Seeing the above image attached to Todd Vanderwerff's list of his five favorite Simpsons episodes (which unaccountably fails to include "Homer Vs. The Eighteenth Amendment") reminded me of this Peter Suderman remark from last week:
... unlike, say, The Sopranos, The Simpsons loves its subjects--ordinary Americans of all stripes--anyway. And after all the attention and success the country has lavished on the show, it ought to. After 18 years and more than 400 episodes, the show has risen to become more than just a whip-smart pop pastiche, but a cultural paradigm, almost certainly the most comprehensive representation of American life in the last three decades. It's not much of a stretch to say we're all Simpsons now.
The Sopranos and The Simpsons are vastly different, all right - but they're different in the sense of being opposite sides of the same coin, or tragic and comic masks placed over the same face. As a result, their similarities are legion: Both depict families - and particularly patriarchs - who are at once dysfunctional and enormously appealing; both begin with the domestic sphere and then open outward into a panorama of American society; both use what seem like egregious stereotypes in the service of a social realism that few other shows can match. Then there are the endless cracked-mirror plotlines: Compare Grandpa Simpson's nursing home experience to Livia Soprano's, say, or Homer's lesson in tolerance to Tony's reckoning with Vito's homosexuality, or Sideshow Bob's attempts to reintegrate into mainstream society to Tony Blundetto's post-prison experience, or Feech La Manna's. When cultural historians look back on the turn-of-the-century America, these are the first two shows they should watch. It's all there - first as tragedy, and then as farce.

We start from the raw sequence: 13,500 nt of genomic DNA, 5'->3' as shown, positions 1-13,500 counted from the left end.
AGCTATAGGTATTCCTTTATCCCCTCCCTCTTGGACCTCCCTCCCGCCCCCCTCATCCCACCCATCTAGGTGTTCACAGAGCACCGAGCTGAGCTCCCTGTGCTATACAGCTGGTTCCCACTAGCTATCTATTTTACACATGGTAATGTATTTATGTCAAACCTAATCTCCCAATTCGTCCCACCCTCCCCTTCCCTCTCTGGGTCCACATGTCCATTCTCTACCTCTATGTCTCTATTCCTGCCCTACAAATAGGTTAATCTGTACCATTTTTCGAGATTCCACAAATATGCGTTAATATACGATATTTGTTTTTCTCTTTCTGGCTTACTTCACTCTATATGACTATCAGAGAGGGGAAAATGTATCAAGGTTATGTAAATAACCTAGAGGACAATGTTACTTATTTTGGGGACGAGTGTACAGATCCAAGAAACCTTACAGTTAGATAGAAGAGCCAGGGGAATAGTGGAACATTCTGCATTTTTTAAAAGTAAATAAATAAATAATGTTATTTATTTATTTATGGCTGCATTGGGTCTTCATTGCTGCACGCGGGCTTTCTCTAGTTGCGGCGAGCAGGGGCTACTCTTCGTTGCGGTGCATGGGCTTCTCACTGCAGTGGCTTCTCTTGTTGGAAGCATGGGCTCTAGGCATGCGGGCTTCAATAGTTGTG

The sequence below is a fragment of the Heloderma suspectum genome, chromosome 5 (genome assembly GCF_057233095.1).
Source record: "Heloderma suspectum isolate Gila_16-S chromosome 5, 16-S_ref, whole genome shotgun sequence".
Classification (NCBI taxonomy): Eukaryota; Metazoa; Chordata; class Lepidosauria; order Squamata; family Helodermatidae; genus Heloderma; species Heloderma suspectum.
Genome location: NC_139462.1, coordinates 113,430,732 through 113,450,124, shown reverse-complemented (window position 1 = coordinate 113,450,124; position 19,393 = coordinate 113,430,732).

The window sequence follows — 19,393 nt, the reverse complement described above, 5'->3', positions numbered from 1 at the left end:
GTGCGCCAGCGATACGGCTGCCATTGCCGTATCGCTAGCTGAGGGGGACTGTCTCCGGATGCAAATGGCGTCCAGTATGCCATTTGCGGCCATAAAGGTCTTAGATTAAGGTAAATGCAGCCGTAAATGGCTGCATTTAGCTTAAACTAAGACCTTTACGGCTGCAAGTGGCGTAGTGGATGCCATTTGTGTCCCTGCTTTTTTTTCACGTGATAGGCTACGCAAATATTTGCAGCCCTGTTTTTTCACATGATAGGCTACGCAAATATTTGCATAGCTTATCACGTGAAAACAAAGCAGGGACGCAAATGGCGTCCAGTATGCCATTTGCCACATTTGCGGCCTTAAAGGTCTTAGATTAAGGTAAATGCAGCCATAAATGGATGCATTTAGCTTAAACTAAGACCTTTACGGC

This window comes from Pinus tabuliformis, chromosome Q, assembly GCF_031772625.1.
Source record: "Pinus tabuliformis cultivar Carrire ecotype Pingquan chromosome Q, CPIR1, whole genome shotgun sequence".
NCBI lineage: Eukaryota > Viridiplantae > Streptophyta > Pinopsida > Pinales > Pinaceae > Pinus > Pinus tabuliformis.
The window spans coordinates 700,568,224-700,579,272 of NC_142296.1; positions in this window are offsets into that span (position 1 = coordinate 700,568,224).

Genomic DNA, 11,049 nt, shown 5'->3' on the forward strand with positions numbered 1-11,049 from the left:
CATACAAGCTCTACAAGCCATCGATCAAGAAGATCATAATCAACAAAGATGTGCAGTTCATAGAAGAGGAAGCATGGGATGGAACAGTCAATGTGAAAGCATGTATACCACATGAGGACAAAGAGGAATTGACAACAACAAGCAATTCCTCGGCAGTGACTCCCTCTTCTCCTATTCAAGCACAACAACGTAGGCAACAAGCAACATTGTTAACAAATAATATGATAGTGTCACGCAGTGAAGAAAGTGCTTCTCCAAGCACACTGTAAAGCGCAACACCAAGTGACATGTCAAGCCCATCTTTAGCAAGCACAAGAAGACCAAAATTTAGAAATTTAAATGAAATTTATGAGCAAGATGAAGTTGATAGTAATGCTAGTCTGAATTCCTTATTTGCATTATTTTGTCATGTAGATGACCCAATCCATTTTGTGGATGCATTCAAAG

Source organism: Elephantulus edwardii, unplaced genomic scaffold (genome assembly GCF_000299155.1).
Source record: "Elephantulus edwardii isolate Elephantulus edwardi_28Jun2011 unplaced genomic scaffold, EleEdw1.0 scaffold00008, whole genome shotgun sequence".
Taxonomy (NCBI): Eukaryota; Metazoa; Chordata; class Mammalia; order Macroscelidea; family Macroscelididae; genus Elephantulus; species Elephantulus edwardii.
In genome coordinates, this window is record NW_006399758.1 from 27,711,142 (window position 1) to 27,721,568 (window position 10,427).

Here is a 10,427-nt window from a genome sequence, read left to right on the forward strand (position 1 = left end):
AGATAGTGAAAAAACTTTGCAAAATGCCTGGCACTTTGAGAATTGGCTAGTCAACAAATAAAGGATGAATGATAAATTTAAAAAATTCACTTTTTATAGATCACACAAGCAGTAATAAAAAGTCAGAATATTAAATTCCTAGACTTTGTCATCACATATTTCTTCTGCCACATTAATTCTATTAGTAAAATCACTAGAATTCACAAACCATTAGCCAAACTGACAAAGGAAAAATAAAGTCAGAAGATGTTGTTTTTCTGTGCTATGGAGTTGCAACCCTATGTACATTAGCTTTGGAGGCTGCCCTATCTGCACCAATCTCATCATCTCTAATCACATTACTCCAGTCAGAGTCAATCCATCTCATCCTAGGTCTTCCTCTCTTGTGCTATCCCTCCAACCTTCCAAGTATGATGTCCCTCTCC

We want to hear what you think about this article. Submit a letter to the editor or write to email@example.com.